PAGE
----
This thesis explores the historical, theoretical and philosophical development of cinematic media as a collective form of technological perception and consciousness. Central to my inquiry is the philosophical notion that with the invention of cinema emerges a cyborg vision, a new modern mechanics of thinking that extends the phenomenological and epistemological experience of human perception and knowledge into hitherto unknown realms of thinking, sensation and being. Drawing on some of the key cultural thinkers and philosophers of the twentieth century, including Walter Benjamin and Gilles Deleuze, as well as contemporary philosophers of media such as Jonathan Beller, Sean Cubitt, D.N. Rodowick and Mark B. Hansen, my research into the philosophy of cinema and digital media articulates a branch of media theory that reads the political economy of the moving image through an amalgam of continental philosophy, marxist theory and film studies. Coterminous with the investigation into the philosophical object of cinematic or media consciousness, the thesis also endeavors to map the historical genealogy of the moving image as it evolves from the industrial mechanics of cinematic technologies to the virtual informatics of digital culture. Central to this inquiry is the idea that the history of cinematic and visual media is inextricably connected with the rise, towards the end of the twentieth century, of postmodern consumer culture and the global information society. The transition from a modern industrial economy to a postmodern information economy that reorganises the logic of production according to the 'variables' of scientific knowledge, communication and informational technologies, parallels a metamorphosis in our media consciousness as the representational ontology of cinematic moving image is transformed by the virtual ontology of the digital image. The first part of my thesis looks at the period of industrial cinema, focusing on Soviet constructivism and the films of Dziga Vertov and Sergei Eisenstein. In this section I trace the origins of cinema as a mode of communication for the commodity, examining how the modern cinematic imaginary opens up new economies of vision and sensation for capital. Following this investigation into what Jonathan Beller calls the cinematic mode of production, the second part of my thesis proceeds to investigate how cinematic consciousness is transformed from the industrial to the post-industrial era. Taking Deleuze's historiographical demarcation of cinema into the two regimes of the 'movement-image' and the 'time-image' as a philosophical frame, the second section of my thesis investigates how in the post-war films of the Italian neorealists and Michelengelo Antonioni our cinematic consciousness develops a new way of thinking the ontology of time and space. This analysis leads into my discussion of how in the age of digital special effects and the Hollywood blockbuster, cinematic consciousness is further expanded with the time-consciousness of the 'virtual' as our bodies attempt to accommodate the heightened flows of information that bombard our senses in the interfaces of digital culture.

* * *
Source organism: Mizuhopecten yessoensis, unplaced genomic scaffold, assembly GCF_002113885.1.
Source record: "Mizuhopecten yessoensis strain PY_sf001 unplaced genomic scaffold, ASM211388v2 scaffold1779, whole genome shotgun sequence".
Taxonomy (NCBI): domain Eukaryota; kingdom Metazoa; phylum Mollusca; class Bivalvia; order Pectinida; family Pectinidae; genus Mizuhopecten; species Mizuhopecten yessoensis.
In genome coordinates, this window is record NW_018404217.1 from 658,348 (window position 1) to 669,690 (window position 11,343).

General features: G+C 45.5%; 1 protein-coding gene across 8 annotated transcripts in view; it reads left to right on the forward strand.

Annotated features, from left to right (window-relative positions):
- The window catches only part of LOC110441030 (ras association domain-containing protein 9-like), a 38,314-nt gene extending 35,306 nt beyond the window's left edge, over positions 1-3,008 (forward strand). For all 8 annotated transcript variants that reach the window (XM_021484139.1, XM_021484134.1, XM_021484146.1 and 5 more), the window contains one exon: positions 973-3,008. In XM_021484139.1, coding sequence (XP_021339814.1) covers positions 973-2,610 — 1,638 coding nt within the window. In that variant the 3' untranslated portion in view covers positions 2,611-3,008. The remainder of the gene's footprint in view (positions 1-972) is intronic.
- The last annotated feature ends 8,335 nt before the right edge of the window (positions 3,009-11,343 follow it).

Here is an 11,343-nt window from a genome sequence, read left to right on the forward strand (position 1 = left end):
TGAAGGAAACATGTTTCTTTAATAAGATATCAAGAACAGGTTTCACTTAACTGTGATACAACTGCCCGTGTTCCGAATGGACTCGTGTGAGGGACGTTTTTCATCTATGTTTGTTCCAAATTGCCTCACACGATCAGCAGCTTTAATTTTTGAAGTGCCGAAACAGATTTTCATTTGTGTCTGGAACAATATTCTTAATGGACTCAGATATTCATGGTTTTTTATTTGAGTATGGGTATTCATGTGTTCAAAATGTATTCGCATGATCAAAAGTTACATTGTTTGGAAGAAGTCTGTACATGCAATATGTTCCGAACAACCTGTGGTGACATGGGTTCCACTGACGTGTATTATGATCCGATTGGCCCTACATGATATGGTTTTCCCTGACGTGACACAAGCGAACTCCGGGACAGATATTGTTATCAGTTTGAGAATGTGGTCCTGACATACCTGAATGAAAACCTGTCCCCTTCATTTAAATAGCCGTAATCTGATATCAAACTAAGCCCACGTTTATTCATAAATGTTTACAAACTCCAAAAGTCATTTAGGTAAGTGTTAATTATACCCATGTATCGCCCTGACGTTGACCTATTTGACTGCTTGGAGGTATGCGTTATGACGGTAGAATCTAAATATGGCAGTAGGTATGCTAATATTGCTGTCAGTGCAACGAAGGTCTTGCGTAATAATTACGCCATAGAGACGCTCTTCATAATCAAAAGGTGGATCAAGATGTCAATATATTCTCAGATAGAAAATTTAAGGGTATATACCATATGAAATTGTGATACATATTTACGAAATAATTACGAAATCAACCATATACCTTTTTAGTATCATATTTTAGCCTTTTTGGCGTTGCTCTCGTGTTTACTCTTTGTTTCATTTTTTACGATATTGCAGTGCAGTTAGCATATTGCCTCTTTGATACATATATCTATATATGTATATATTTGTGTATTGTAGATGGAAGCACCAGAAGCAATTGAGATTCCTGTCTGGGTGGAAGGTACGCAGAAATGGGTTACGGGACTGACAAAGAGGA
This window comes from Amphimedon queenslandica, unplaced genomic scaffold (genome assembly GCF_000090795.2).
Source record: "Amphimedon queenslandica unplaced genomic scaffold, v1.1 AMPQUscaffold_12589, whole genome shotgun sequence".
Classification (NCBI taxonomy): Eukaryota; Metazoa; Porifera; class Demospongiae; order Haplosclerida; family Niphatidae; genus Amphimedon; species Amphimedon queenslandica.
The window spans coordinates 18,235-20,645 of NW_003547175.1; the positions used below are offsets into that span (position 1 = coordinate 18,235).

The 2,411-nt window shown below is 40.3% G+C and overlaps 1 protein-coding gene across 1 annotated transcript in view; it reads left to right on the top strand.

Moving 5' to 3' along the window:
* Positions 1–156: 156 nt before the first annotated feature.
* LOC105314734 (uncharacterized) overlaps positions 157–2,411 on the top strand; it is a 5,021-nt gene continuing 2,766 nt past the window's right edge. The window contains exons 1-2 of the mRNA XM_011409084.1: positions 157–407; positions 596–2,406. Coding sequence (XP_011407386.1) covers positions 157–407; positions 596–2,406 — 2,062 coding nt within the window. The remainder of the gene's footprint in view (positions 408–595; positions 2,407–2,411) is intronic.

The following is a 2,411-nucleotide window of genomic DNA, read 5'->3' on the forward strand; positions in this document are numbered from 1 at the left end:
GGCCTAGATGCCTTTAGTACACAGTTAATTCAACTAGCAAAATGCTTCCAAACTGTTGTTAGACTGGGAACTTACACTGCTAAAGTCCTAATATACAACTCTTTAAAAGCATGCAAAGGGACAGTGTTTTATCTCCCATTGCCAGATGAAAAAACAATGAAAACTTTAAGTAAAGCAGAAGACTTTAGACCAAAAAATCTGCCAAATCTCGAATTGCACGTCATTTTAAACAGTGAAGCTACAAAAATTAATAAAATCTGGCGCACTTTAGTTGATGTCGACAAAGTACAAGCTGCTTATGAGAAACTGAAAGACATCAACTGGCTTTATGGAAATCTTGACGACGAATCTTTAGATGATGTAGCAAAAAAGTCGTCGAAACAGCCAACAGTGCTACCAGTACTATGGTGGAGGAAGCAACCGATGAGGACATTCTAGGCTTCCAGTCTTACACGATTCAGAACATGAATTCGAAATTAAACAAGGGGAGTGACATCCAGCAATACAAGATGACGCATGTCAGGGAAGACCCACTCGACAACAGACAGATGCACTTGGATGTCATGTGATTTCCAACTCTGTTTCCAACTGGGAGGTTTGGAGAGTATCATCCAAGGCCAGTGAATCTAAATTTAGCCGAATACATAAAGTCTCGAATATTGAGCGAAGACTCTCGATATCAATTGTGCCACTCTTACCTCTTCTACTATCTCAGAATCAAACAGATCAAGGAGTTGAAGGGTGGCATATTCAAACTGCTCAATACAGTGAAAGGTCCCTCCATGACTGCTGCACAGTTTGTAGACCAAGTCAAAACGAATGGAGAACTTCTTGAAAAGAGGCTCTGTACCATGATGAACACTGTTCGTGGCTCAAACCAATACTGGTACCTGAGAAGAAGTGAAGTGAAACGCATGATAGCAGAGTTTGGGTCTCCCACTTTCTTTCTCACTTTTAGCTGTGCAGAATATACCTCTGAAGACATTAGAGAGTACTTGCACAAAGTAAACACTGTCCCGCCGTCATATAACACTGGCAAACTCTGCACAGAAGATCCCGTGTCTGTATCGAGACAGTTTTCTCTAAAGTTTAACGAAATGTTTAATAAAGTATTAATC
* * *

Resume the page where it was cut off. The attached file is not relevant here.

|Qualification||Doctor of Philosophy|
|Publication status||Unpublished - 2007|